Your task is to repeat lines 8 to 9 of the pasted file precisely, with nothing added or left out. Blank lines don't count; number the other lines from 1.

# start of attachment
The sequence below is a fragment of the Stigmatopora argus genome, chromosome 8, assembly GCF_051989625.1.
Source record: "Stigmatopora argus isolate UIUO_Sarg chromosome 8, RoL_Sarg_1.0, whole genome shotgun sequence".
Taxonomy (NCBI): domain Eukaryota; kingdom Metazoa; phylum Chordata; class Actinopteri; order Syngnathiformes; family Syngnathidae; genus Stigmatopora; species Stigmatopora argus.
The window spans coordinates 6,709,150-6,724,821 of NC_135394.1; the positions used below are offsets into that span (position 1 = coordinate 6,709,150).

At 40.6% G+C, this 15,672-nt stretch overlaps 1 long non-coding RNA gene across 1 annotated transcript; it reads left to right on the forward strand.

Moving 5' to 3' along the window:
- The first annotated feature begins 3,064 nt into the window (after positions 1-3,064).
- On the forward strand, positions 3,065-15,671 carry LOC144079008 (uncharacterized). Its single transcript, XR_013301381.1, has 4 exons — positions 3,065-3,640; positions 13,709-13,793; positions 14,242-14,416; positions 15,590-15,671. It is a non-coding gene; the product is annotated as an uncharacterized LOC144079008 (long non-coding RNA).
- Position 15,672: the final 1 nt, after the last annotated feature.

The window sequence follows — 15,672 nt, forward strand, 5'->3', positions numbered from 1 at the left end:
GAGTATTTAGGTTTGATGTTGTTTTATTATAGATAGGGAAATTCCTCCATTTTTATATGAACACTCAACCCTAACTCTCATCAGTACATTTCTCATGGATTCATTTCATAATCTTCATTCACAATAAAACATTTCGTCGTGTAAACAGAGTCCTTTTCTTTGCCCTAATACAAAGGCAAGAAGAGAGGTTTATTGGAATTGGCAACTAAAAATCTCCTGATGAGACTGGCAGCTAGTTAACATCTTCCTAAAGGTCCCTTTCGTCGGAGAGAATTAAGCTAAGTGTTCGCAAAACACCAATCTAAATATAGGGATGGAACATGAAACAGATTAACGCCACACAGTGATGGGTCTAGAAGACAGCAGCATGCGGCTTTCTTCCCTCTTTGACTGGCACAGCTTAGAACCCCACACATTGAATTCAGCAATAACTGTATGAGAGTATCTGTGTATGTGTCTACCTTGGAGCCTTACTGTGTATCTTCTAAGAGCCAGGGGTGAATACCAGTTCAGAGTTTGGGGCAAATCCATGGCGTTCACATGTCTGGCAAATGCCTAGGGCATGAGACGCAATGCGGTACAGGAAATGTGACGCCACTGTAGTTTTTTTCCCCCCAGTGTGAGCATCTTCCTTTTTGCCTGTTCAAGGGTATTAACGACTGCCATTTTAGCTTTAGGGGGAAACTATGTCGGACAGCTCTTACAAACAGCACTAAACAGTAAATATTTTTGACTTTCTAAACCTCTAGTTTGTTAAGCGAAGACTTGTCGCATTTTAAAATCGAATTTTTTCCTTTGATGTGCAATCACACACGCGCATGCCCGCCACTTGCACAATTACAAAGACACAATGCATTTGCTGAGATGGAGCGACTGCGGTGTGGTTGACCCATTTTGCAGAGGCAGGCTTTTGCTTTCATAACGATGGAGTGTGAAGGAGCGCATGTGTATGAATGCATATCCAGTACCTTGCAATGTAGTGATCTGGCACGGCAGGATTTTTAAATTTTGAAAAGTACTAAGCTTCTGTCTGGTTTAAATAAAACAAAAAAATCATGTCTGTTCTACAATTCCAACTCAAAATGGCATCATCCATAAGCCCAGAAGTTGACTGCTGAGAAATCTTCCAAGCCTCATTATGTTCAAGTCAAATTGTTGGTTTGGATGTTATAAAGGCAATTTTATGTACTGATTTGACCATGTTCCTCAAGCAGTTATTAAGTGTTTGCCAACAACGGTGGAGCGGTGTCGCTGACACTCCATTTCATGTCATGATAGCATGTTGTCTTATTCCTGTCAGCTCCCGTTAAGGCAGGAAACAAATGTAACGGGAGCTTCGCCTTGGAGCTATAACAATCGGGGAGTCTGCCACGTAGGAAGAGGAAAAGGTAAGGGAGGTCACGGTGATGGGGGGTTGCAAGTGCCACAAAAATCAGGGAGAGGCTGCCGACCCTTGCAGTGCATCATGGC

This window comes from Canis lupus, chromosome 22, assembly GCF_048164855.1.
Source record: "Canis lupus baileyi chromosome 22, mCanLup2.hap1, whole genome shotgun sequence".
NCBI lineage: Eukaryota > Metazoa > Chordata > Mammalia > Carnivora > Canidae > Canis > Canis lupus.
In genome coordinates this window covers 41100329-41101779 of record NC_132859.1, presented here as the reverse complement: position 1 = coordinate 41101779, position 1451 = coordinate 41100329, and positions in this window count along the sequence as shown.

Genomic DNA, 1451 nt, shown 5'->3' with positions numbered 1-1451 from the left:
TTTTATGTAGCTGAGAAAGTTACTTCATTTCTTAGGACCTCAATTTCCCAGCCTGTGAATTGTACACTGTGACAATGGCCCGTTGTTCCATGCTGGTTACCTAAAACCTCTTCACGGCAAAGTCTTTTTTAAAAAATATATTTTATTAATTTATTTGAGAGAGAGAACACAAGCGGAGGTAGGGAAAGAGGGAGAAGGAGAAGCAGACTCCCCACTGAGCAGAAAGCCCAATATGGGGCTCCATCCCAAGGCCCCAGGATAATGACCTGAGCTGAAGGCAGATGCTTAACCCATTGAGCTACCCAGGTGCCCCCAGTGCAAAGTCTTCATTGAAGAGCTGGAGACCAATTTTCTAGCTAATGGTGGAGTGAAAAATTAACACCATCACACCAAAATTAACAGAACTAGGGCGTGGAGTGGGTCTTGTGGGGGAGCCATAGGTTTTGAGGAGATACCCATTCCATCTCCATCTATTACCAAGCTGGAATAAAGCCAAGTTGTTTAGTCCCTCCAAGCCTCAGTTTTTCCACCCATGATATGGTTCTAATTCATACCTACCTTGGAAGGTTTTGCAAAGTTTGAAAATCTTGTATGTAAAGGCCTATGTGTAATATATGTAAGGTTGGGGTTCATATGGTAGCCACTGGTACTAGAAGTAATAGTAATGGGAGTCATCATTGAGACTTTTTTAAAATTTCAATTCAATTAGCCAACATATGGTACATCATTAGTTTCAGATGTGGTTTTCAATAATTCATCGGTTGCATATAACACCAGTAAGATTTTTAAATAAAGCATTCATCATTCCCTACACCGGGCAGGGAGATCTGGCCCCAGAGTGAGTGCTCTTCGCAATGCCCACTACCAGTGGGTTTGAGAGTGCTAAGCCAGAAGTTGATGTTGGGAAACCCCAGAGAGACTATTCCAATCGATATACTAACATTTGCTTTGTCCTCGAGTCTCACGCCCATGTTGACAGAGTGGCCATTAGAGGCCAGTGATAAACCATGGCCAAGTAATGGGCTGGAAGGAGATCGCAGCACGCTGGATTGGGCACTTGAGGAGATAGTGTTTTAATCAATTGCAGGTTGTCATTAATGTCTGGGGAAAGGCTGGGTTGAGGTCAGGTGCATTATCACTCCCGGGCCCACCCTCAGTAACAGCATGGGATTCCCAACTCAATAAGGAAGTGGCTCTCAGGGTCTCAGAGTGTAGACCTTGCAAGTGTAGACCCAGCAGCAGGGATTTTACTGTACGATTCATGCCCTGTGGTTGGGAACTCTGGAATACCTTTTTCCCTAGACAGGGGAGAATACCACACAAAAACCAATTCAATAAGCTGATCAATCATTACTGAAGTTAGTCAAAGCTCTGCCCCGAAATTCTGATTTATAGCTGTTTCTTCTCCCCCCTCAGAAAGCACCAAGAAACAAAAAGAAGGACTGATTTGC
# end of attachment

- On the forward strand, positions 3,065-15,671 carry LOC144079008 (uncharacterized). Its single transcript, XR_013301381.1, has 4 exons — positions 3,065-3,640; positions 13,709-13,793; positions 14,242-14,416; positions 15,590-15,671. It is a non-coding gene; the product is annotated as an uncharacterized LOC144079008 (long non-coding RNA).
- Position 15,672: the final 1 nt, after the last annotated feature.